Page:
Perched high atop the Hyatt Regency in downtown Indianapolis, the Eagle’s Nest is one of those revolving restaurants that every city seems to have—and where locals rarely eat. It offers a 360-degree view of the city paired with a menu that changes with the seasons. On my recent visit, my friend and I decided to eat late (9:15) so we could give the food a try while also discovering what Indy looks like from above at night. Turns out—it looks pretty nice! And the food was surprisingly good, too.

As soon as you’re seated at the Eagle’s Nest, they bring you a basket of ciabatta bread with butter. The bread is no great shakes—straight out of a bag and not even warmed. I was a little worried about how the food was going to be, given how underwhelming the bread was. Luckily, our appetizer of crab cakes (pan-seared with Peppadew pepper aioli) assuaged my fears. The crab cakes were excellent, comprised almost entirely of crabmeat.

As a starter, I had lobster bisque and my friend had a romaine salad. My bisque was really good, thick and flavorful with a nice, spicy bite. Unfortunately, it was only lukewarm, which was kind of a bummer. My friend’s salad featured candied bacon, mixed tomatoes, and blue cheese with buttermilk dressing. It was just okay; it was a salad.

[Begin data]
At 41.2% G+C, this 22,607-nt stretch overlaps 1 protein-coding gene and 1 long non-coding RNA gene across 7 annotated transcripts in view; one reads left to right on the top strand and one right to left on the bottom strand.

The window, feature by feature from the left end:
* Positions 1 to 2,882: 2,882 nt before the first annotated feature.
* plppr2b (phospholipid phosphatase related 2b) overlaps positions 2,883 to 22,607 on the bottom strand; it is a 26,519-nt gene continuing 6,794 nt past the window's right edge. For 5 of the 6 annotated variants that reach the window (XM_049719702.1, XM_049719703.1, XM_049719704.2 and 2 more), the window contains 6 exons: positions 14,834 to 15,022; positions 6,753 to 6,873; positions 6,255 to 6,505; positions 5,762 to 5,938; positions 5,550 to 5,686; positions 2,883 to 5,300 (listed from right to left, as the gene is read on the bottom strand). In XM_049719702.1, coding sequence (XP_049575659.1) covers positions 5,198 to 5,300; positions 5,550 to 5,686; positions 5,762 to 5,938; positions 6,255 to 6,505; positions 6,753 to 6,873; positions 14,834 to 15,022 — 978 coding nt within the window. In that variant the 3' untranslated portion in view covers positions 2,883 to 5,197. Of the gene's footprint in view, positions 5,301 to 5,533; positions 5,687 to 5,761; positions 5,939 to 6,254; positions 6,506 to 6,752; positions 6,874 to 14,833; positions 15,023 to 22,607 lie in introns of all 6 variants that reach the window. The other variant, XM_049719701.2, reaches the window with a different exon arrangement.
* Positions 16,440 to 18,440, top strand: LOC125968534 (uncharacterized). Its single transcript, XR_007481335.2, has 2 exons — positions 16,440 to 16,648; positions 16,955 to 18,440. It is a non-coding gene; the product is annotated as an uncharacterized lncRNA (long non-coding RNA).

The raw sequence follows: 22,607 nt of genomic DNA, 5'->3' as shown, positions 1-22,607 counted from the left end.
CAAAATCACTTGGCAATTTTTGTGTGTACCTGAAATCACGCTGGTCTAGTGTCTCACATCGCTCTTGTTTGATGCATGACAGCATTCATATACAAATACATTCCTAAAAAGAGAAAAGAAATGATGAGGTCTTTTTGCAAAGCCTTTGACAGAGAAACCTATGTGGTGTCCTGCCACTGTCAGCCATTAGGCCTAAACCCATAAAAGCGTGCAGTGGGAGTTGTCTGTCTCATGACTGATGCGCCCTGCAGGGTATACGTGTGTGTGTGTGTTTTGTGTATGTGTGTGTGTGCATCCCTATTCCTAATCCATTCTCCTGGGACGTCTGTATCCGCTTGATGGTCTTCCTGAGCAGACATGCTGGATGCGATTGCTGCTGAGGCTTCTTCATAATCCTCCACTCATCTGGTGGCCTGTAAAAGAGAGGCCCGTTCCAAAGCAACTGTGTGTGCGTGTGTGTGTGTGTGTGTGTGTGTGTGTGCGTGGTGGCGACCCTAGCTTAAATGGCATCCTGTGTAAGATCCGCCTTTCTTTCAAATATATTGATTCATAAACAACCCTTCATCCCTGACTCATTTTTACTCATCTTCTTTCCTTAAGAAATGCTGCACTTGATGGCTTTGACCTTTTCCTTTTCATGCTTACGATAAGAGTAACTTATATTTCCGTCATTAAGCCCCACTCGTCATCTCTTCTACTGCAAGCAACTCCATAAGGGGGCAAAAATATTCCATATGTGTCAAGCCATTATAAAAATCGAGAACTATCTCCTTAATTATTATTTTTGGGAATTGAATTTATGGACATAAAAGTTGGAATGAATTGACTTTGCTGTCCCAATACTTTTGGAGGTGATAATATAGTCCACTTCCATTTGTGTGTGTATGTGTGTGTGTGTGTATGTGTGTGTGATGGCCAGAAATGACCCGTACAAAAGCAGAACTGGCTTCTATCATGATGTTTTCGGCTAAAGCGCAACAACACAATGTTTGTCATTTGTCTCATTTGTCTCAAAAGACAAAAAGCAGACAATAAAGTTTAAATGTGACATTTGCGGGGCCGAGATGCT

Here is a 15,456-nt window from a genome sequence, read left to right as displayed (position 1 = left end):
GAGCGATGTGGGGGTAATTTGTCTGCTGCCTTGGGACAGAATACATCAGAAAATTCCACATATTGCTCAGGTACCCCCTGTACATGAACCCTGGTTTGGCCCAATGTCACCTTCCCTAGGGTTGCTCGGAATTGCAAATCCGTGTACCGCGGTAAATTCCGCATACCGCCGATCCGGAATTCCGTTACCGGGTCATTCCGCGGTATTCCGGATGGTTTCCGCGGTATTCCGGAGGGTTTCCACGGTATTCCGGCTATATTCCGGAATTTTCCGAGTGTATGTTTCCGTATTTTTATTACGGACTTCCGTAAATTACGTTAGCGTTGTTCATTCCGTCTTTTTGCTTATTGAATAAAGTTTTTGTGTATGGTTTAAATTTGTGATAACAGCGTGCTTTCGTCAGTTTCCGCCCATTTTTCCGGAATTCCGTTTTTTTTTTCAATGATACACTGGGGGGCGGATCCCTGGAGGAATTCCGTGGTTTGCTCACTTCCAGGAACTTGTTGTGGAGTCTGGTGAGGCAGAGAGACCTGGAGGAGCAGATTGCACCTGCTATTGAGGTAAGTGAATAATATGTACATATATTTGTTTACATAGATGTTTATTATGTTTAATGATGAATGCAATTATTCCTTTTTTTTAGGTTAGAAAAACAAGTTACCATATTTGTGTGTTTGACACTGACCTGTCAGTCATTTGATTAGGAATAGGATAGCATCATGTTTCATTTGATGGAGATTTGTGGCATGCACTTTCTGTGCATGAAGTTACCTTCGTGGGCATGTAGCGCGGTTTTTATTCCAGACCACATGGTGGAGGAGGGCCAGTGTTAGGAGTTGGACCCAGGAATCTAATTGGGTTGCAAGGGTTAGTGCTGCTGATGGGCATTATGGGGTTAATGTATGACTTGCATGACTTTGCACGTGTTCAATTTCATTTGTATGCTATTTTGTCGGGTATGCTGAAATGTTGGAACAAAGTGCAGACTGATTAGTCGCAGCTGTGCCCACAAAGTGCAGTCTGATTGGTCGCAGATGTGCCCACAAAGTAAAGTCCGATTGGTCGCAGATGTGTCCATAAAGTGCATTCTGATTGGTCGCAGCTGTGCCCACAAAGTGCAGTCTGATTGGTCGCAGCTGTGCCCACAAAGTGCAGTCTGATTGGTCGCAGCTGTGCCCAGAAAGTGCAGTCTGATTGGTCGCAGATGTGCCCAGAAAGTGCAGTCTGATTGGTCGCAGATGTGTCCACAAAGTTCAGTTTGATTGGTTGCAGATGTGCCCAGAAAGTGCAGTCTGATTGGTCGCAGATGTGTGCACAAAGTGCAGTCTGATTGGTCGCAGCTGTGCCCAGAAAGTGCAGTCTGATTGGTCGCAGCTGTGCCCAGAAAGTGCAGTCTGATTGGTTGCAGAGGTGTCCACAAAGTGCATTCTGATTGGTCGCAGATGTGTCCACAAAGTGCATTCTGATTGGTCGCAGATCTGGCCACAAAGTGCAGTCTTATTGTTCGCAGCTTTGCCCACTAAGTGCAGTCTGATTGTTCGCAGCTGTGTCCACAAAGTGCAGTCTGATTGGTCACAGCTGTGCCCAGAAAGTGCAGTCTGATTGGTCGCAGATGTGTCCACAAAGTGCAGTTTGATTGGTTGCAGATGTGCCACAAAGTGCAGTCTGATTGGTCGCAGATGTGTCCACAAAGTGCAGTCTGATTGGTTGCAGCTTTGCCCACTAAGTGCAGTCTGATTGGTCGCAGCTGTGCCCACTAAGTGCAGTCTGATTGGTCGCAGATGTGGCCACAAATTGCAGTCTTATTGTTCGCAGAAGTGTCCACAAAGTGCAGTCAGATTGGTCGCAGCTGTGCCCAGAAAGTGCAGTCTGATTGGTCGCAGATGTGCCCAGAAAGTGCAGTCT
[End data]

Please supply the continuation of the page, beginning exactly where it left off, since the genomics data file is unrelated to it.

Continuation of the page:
For my entree, I had the seared scallops over shrimp and green pea risotto. The scallops were delicious, perfectly cooked (although I did get a little bit of grit). The risotto was really nice, too, loaded with shrimp. I ate every bite. My friend opted for the chicken cordon bleu, which was crispy on the outside, but tender on the inside. He liked it—especially the Dijon sauce that came with it.

Overall, the food was actually quite a bit better than I was expecting. When you eat at a hotel restaurant (especially one with a gimmick), you can never be sure what you’re going to get. I was not disappointed with the meal—although it was a bit pricy, make no mistake. Still, the ambiance was good and you do get an overhead tour of the city, which is cool.

As for the service, our waitress was excellent, friendly and helpful, giving us food suggestions. We even chatted with her a long time about the downfall of Broadripple and the punk band she was in, Action Barbie. I may go back again just so I can talk to her some more!

Be advised that the restaurant does take its dress code seriously. You’re required to be “business casual,” which basically means no tank tops, logo tees, athletic wear, shorts, and so on.

Eagle's Nest on Urbanspoon

Monday, August 1, 2011

Gray Brothers Cafeteria